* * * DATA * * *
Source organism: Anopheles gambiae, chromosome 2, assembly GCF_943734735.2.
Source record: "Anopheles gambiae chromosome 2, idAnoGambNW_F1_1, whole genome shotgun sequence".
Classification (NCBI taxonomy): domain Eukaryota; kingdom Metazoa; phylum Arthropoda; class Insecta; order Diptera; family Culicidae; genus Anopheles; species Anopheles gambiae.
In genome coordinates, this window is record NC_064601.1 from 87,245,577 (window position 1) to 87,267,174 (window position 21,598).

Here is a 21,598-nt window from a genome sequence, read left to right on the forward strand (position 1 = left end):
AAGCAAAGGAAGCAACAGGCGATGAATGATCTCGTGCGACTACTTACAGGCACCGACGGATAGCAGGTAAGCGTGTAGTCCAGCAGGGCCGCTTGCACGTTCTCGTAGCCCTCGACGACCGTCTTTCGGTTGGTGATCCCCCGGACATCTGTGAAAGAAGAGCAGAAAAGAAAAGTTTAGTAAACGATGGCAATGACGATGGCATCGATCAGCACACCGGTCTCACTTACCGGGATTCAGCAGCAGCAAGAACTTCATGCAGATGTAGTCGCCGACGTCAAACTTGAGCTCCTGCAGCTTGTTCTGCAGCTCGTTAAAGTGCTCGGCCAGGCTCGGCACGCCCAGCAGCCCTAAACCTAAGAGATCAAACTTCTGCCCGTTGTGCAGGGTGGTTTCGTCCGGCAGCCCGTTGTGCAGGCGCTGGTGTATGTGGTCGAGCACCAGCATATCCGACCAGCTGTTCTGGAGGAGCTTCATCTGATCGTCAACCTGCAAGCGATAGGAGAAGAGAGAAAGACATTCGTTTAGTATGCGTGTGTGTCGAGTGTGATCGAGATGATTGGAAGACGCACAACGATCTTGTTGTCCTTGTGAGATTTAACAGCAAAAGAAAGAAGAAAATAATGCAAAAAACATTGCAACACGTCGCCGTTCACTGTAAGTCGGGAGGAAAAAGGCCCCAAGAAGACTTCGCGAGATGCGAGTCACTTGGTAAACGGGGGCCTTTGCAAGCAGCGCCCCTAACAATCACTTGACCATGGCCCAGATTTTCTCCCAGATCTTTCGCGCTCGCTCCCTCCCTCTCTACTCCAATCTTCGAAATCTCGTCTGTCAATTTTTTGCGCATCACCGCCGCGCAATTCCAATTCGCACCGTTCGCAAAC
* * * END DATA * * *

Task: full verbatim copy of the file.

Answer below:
Source organism: Anopheles gambiae, chromosome 2, assembly GCF_943734735.2.
Source record: "Anopheles gambiae chromosome 2, idAnoGambNW_F1_1, whole genome shotgun sequence".
Classification (NCBI taxonomy): domain Eukaryota; kingdom Metazoa; phylum Arthropoda; class Insecta; order Diptera; family Culicidae; genus Anopheles; species Anopheles gambiae.
In genome coordinates, this window is record NC_064601.1 from 87,245,577 (window position 1) to 87,267,174 (window position 21,598).

Here is a 21,598-nt window from a genome sequence, read left to right on the forward strand (position 1 = left end):
AAGCAAAGGAAGCAACAGGCGATGAATGATCTCGTGCGACTACTTACAGGCACCGACGGATAGCAGGTAAGCGTGTAGTCCAGCAGGGCCGCTTGCACGTTCTCGTAGCCCTCGACGACCGTCTTTCGGTTGGTGATCCCCCGGACATCTGTGAAAGAAGAGCAGAAAAGAAAAGTTTAGTAAACGATGGCAATGACGATGGCATCGATCAGCACACCGGTCTCACTTACCGGGATTCAGCAGCAGCAAGAACTTCATGCAGATGTAGTCGCCGACGTCAAACTTGAGCTCCTGCAGCTTGTTCTGCAGCTCGTTAAAGTGCTCGGCCAGGCTCGGCACGCCCAGCAGCCCTAAACCTAAGAGATCAAACTTCTGCCCGTTGTGCAGGGTGGTTTCGTCCGGCAGCCCGTTGTGCAGGCGCTGGTGTATGTGGTCGAGCACCAGCATATCCGACCAGCTGTTCTGGAGGAGCTTCATCTGATCGTCAACCTGCAAGCGATAGGAGAAGAGAGAAAGACATTCGTTTAGTATGCGTGTGTGTCGAGTGTGATCGAGATGATTGGAAGACGCACAACGATCTTGTTGTCCTTGTGAGATTTAACAGCAAAAGAAAGAAGAAAATAATGCAAAAAACATTGCAACACGTCGCCGTTCACTGTAAGTCGGGAGGAAAAAGGCCCCAAGAAGACTTCGCGAGATGCGAGTCACTTGGTAAACGGGGGCCTTTGCAAGCAGCGCCCCTAACAATCACTTGACCATGGCCCAGATTTTCTCCCAGATCTTTCGCGCTCGCTCCCTCCCTCTCTACTCCAATCTTCGAAATCTCGTCTGTCAATTTTTTGCGCATCACCGCCGCGCAATTCCAATTCGCACCGTTCGCAAAC